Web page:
Trade unions at Volkswagen’s Czech automaker Skoda Auto have turned down the company’s latest wage increase offer, the unions stated on Wednesday.
Unions said recently that they were beginning preparations for a possible extended strike, a rare occasion in the main European nation whose economic development is moved by the car sector.
With strong development over the last few years and unemployment dropping to its lowest level in 20 years, wages have been rising quick throughout sectors, putting pressure on companies.
In Germany, Volkswagen agreed raise the wages of an estimated of 120,000 employees by 4.3 percent from May, solving a disagreement that triggered its first strikes since 2004.
Czech media have reported that Skoda, the nation’s leading exporter, with sales topping 1 million cars for 4 years in a row, offered its employees a 15 percent pay hike over the next 27 months in the latest round of talks.
Unions rejected that and pushed management to drop its demands to present a new shift system and persistence on spreading out the pay raise over such an extended period.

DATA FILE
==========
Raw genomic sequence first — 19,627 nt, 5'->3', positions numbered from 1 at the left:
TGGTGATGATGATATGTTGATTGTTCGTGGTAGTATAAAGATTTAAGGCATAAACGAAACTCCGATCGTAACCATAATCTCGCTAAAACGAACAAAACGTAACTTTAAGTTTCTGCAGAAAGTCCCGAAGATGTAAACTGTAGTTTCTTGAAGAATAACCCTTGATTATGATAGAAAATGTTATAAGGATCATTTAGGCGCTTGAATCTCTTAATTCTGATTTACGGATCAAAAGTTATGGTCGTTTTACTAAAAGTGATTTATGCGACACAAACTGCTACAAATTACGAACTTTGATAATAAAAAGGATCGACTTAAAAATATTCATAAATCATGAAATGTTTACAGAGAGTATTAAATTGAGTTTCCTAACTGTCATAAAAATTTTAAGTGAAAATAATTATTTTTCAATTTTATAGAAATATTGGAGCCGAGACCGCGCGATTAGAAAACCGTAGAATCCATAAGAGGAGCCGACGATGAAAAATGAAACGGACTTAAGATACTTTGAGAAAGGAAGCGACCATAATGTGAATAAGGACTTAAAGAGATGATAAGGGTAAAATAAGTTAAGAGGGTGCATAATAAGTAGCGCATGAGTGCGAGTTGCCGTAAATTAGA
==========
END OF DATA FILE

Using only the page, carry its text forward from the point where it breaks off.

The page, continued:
“Otherwise there is absolutely nothing to negotiate,” the unions stated.
Unions made no additional mention of a strike in the recent statement. Talks between the two are arranged to resume on February 27. Skoda refused to comment.
Skoda, Volkswagen’s second-most profitable brand in regards to operating margin, reported another record year for sales in 2017 with international deliveries up 6.6 percent to 1.2 million vehicles.
Skoda’s Czech plants represented 60.7 percent of the nation’s car production in last year, followed by Hyundai Motor and a joint plant of Toyota and Peugeot Citroen.